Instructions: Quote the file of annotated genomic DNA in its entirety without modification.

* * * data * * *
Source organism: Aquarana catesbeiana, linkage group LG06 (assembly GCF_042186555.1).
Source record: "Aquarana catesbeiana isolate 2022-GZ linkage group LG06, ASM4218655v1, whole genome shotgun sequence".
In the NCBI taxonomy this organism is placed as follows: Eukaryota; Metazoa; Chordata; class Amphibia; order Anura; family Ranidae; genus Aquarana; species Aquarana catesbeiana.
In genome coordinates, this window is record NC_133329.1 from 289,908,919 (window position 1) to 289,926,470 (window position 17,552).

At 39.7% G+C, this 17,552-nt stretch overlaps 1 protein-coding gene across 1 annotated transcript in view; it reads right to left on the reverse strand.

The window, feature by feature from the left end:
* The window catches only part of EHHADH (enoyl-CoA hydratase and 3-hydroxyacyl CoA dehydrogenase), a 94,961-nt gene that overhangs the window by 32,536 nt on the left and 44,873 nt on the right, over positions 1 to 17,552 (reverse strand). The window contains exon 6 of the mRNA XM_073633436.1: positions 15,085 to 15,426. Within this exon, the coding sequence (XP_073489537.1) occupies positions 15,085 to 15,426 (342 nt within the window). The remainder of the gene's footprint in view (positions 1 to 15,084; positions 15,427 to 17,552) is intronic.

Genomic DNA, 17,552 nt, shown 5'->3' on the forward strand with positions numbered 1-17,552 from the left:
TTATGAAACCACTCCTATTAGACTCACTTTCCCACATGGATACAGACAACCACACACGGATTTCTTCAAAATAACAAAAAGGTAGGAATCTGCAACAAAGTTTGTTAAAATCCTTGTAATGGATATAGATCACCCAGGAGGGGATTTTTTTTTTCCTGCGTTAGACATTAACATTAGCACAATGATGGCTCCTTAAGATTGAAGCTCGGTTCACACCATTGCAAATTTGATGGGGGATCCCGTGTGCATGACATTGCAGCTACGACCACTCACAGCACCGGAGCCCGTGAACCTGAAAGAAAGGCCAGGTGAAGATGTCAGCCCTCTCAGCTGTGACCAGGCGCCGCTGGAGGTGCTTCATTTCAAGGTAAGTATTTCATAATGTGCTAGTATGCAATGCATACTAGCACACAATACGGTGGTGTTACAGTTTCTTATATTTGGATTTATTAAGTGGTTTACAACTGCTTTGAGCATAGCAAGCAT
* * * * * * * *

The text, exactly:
Source organism: Aquarana catesbeiana, linkage group LG06 (assembly GCF_042186555.1).
Source record: "Aquarana catesbeiana isolate 2022-GZ linkage group LG06, ASM4218655v1, whole genome shotgun sequence".
In the NCBI taxonomy this organism is placed as follows: Eukaryota; Metazoa; Chordata; class Amphibia; order Anura; family Ranidae; genus Aquarana; species Aquarana catesbeiana.
In genome coordinates, this window is record NC_133329.1 from 289,908,919 (window position 1) to 289,926,470 (window position 17,552).

At 39.7% G+C, this 17,552-nt stretch overlaps 1 protein-coding gene across 1 annotated transcript in view; it reads right to left on the reverse strand.

The window, feature by feature from the left end:
* The window catches only part of EHHADH (enoyl-CoA hydratase and 3-hydroxyacyl CoA dehydrogenase), a 94,961-nt gene that overhangs the window by 32,536 nt on the left and 44,873 nt on the right, over positions 1 to 17,552 (reverse strand). The window contains exon 6 of the mRNA XM_073633436.1: positions 15,085 to 15,426. Within this exon, the coding sequence (XP_073489537.1) occupies positions 15,085 to 15,426 (342 nt within the window). The remainder of the gene's footprint in view (positions 1 to 15,084; positions 15,427 to 17,552) is intronic.

Genomic DNA, 17,552 nt, shown 5'->3' on the forward strand with positions numbered 1-17,552 from the left:
TTATGAAACCACTCCTATTAGACTCACTTTCCCACATGGATACAGACAACCACACACGGATTTCTTCAAAATAACAAAAAGGTAGGAATCTGCAACAAAGTTTGTTAAAATCCTTGTAATGGATATAGATCACCCAGGAGGGGATTTTTTTTTTCCTGCGTTAGACATTAACATTAGCACAATGATGGCTCCTTAAGATTGAAGCTCGGTTCACACCATTGCAAATTTGATGGGGGATCCCGTGTGCATGACATTGCAGCTACGACCACTCACAGCACCGGAGCCCGTGAACCTGAAAGAAAGGCCAGGTGAAGATGTCAGCCCTCTCAGCTGTGACCAGGCGCCGCTGGAGGTGCTTCATTTCAAGGTAAGTATTTCATAATGTGCTAGTATGCAATGCATACTAGCACACAATACGGTGGTGTTACAGTTTCTTATATTTGGATTTATTAAGTGGTTTACAACTGCTTTGAGCATAGCAAGCAT